The protection of designs and models, belongs to the industrial intellectual property domain and registering provides an opportunity to protect your drawings, models and designs. Protection requirements are obvious: novelty and individual character. It gives the holder the right to object to any design or model, which has the same outward appearance. This includes all features, in particular, the lines, contours, colours, shape, texture and/or materials of the product itself and/or its ornamentation. For more information on the legal rules and regulations, please find the Benelux Treaty regarding Intellectual Property on the website of BOIP as mentioned above in 10.2.
For more information or blank application forms for the protection of design, please contact the Benelux Office for Intellectual Property (BOIP) or the Office for Harmonisation in the Internal Market (Trademark and Designs) (OHIM), the contact details can be found in the contact list.
Furthermore, an international design protection provides for protection in 62 countries (at the most) by filing only one application with the World Intellectual Property Organization (WIPO). More information can be found here: http://www.wipo.int/.
Good ideas, which might require safekeeping, can apply for the i-DEPOT. The i-DEPOT provides evidence of the identity of the creator whilst keeping the content of the idea confidential. It does not constitute an intellectual property right, but it does provide conclusive evidence of the date of the idea, which can be of use in a possible future dispute. For more information, please consult the website of the Benelux Office for Intellectual Property (BOIP).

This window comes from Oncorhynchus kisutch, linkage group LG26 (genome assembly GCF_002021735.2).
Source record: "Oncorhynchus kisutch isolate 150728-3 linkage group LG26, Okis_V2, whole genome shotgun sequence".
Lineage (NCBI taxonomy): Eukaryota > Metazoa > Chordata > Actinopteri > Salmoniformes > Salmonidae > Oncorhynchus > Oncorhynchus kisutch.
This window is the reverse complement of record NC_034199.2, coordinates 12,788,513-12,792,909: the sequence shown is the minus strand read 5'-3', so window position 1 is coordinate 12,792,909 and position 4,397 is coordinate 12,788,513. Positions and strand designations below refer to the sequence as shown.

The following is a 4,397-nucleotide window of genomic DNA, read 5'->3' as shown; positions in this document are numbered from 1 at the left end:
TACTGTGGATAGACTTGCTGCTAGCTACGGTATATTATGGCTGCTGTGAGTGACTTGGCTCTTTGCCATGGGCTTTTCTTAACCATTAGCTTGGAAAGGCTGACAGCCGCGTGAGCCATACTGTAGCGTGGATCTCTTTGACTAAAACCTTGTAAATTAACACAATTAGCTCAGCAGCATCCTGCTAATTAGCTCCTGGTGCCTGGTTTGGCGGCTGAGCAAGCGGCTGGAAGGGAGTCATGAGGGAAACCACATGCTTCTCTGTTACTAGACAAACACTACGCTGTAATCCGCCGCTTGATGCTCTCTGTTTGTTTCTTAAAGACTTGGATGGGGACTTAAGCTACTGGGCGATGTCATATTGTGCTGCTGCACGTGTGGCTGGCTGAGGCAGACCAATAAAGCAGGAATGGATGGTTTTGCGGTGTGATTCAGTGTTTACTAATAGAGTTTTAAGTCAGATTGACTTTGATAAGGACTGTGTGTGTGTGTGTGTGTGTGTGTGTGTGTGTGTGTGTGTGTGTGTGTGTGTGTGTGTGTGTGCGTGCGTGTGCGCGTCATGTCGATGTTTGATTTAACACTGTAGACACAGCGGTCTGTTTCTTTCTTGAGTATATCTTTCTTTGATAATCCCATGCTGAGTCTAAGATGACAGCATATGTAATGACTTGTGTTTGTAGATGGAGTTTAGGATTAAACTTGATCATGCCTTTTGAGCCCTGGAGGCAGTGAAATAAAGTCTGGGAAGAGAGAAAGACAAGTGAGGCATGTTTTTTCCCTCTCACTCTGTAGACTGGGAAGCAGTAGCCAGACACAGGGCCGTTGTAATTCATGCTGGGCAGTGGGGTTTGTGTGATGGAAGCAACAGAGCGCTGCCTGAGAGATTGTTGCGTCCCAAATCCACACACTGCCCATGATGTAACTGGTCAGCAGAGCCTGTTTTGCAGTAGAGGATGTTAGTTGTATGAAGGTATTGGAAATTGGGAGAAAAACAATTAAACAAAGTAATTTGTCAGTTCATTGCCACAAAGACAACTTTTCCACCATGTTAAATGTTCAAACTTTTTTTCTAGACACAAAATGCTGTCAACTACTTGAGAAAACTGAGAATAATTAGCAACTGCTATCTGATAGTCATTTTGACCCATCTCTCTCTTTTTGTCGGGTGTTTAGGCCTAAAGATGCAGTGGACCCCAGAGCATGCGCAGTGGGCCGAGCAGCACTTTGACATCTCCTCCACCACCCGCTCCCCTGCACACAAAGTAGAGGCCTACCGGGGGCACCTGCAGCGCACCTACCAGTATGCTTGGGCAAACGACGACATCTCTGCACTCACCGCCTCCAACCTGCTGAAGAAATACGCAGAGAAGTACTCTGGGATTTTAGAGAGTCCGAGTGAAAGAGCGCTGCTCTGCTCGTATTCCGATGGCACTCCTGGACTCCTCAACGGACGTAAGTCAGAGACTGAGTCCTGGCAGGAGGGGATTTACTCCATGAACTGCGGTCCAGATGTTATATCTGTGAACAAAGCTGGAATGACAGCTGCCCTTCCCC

A copyright gives the holder the exclusive rights to an original creative and artistic work, be it for a limited period of time only. The requirements are that the idea must be original and it must be put to use. It gives the holder the right to object to any copying, distributing, altering and displaying creative, literary and other types of work.
You can create a copyright by having a public notary publish an official document, or by contacting one of the copyright communities: http://www.sabam.be/, http://www.scam-sacd.be/ or http://www.sofam.be/.
Confidential information and trade secrets
Any confidential business information which provides the company a competitive benefit, such as information regarding commercial or industrial innovation, is considered as a trade secret.
Consequently, only the holder of the trade secret can make use of the information. You can protect your trade secrets by introducing a contractual confidentiality clause in your commercial contracts .
A difference can be made between the protection of the name of a diamond shape, and the protection of the diamond shape itself. The name of a diamond shape can be protected by means of a trademark or by copyright.
· A trademark is often used to with respect to the name of a diamond shape. This gives the holder to prevent others from using this name for diamond shapes, which are identical or similar.
· The name of a diamond shape might also be protected by copyright. However, in order to obtain copyright protection for a diamond shape, the name has to be an expression of the personality of the maker, which is difficult to obtain for single words or a short combination of words.
A diamond shape itself can be protected as a design or a model, or as a patent.
· A diamond shape can be protected as a design or a model, when the design is new and has a distinct character.
· A diamond shape can also be protected by patent law when the diamond shape can be considered as a result of an invention which can be industrially applied. There are very few situations in which this protection will come into the picture.
For more information on intellectual property rights or protection of the name/shape of a diamond, we advise to contact a specialised consulting firm. Contact details can be found in the list of contacts.